I'm struggling to figure this code out by myself. I'm able to check if the objects are in the scene, and if they are print a message. I now want the GameObject of tag Zone to display a message to let me know when I've walked on it or at very least, touched it.

Am I entirely wrong with trying to do this with Raycast, or would I be better off trying to figure out how to do this with purely Collisions or something? Just looking for advice more than anything, I really want to figure this out as best I can.


2 Answers 2


One way to do this is to use a collider (sphere, cube, cylinder, etc.). Then make the collider a trigger collider and add a rigid body.

Along with a collider attached to your Zone gameobject, you can attach a script with something like the following:

void OnTriggerEnter(Collider other) {
    Debug.Log("Zone triggered!");

The OnTriggerEnter method will fire once another collider has touched the trigger collider.

  • \$\begingroup\$ This worked, thank you very much. :) What would be best in your opinion for multiple players: Raycast or collision? \$\endgroup\$ Commented Jun 15, 2014 at 12:27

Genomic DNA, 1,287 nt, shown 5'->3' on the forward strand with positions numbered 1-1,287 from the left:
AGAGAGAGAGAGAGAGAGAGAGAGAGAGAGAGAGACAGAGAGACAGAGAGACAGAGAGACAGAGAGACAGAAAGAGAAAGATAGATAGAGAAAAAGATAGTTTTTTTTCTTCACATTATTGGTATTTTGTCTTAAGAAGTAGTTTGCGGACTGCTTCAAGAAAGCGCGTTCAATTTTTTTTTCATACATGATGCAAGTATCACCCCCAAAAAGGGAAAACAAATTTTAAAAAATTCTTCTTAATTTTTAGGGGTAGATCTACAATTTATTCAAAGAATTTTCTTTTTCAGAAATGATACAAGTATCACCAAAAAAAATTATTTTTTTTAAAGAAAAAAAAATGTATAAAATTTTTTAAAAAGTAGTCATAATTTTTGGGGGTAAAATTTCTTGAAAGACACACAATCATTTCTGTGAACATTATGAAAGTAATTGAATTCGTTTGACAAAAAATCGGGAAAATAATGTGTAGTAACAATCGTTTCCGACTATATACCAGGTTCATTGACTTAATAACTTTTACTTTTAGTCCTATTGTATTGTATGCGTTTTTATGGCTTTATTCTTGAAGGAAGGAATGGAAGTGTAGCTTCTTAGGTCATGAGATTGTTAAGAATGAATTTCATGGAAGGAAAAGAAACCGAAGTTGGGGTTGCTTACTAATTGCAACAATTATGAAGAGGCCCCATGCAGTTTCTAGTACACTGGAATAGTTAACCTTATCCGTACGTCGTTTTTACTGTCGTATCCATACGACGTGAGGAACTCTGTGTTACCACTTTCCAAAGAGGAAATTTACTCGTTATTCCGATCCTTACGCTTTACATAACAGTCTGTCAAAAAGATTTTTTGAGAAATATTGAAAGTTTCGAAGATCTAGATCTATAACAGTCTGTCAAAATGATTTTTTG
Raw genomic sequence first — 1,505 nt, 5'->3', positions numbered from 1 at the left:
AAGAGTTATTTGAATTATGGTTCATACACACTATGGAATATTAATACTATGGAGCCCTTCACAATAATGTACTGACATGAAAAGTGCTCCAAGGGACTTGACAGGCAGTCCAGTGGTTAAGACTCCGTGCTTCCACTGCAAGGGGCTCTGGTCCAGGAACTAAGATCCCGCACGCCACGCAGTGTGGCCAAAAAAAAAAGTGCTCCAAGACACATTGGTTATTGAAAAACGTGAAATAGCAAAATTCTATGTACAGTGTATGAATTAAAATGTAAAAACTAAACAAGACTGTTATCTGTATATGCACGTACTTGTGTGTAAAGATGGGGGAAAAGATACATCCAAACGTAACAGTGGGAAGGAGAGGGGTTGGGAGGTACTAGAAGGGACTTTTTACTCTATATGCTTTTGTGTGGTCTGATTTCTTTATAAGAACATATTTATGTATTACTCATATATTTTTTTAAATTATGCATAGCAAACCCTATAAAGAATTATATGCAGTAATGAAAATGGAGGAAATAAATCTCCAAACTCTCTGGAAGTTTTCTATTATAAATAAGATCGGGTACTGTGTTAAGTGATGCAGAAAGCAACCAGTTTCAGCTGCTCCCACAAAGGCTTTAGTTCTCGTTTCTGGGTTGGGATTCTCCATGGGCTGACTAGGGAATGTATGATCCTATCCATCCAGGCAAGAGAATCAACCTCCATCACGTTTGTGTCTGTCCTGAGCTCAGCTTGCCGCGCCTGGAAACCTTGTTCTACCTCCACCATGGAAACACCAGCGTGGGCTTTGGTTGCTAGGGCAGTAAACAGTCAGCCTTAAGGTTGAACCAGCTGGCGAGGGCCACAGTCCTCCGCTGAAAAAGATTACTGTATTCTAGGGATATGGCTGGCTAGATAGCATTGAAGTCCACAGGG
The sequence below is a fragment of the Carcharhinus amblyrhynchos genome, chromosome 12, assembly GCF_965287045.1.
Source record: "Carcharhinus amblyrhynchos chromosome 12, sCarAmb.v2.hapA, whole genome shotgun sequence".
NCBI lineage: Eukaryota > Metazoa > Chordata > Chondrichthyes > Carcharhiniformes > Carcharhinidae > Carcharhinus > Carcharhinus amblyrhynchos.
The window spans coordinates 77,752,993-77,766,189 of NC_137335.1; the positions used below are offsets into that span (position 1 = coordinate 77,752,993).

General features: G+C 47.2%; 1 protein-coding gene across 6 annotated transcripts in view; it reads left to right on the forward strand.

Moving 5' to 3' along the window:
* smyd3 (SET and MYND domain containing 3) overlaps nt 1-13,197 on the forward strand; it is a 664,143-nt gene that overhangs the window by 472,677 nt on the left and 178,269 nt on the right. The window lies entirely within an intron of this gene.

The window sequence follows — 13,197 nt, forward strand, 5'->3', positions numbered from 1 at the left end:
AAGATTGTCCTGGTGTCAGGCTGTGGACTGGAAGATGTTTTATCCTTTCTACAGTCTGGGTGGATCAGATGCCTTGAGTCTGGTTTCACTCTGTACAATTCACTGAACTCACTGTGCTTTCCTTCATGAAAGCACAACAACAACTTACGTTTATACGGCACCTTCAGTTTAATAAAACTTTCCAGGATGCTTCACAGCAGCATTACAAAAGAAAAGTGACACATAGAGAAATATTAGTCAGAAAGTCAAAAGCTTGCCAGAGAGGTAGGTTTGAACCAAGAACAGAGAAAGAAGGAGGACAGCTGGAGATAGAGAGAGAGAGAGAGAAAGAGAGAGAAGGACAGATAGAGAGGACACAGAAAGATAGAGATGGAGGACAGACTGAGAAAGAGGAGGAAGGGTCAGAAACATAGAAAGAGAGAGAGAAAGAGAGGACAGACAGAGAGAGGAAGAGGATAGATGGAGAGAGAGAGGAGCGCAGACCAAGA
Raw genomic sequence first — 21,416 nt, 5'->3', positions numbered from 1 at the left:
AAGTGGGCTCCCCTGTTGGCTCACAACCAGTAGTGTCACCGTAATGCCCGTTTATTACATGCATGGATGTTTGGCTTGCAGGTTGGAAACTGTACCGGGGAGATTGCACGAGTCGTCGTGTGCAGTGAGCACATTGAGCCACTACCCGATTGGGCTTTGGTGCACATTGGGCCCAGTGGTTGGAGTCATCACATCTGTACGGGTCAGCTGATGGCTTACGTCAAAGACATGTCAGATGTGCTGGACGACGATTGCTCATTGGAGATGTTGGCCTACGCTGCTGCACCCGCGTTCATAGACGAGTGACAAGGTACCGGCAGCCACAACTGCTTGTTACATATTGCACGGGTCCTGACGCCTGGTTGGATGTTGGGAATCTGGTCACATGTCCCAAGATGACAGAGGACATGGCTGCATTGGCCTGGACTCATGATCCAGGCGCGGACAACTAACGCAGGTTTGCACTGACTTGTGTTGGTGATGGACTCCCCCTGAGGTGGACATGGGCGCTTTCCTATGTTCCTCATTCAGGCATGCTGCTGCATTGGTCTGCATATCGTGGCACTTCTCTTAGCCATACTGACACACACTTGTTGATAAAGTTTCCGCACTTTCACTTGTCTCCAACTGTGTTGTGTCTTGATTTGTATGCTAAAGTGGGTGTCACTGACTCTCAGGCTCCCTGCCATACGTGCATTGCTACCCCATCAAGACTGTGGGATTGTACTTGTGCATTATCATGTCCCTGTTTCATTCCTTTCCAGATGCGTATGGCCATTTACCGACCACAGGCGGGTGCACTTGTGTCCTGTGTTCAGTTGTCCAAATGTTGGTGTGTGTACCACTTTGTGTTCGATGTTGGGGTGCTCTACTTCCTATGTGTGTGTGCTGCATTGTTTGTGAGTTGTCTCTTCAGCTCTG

• 1
    \$\begingroup\$ @JackMiller I may go with either, like I say in the raycast answer, with that approach you can keep all the code in the player. But you can get the game object from the collider in the above script and get any other component from that, allowing you to get a component that distinguishes between players. So, either one works, it's just a style thing. \$\endgroup\$
    – House
    Commented Jun 15, 2014 at 13:06
  • \$\begingroup\$ This is the code I created, going by what you say it should be fine. //Enter Zone void OnTriggerEnter (Collider col){ if (col.gameObject.name == "Player") { print ("You are in the zone!"); inZone = true; } } Thank you again for your assistance. :) \$\endgroup\$ Commented Jun 15, 2014 at 13:14
  • \$\begingroup\$ If you're using that in a network situation, other players can trigger it (for the local player) , if the local game objects representing them are also named "Player". \$\endgroup\$
    – House
    Commented Jun 15, 2014 at 13:17
  • \$\begingroup\$ Yes I understand that. I figured that I'd create a couple more tags and extend the scripting to be like teamA and B players. I am now coming to the conclusion that each player will multiply the points given and force their team to win. Not entirely a bad thing though. \$\endgroup\$ Commented Jun 15, 2014 at 13:20

This can be done with raycasting. Cast a short ray (using the distance parameter) downwards from your walking object. Make the walked on object part of a special layer for trigger objects. When casting your ray, you can restrict it to only collide with that layer of objects.

This strategy allows you to keep all the code for checking when you walk over an object inside the object doing the walking.


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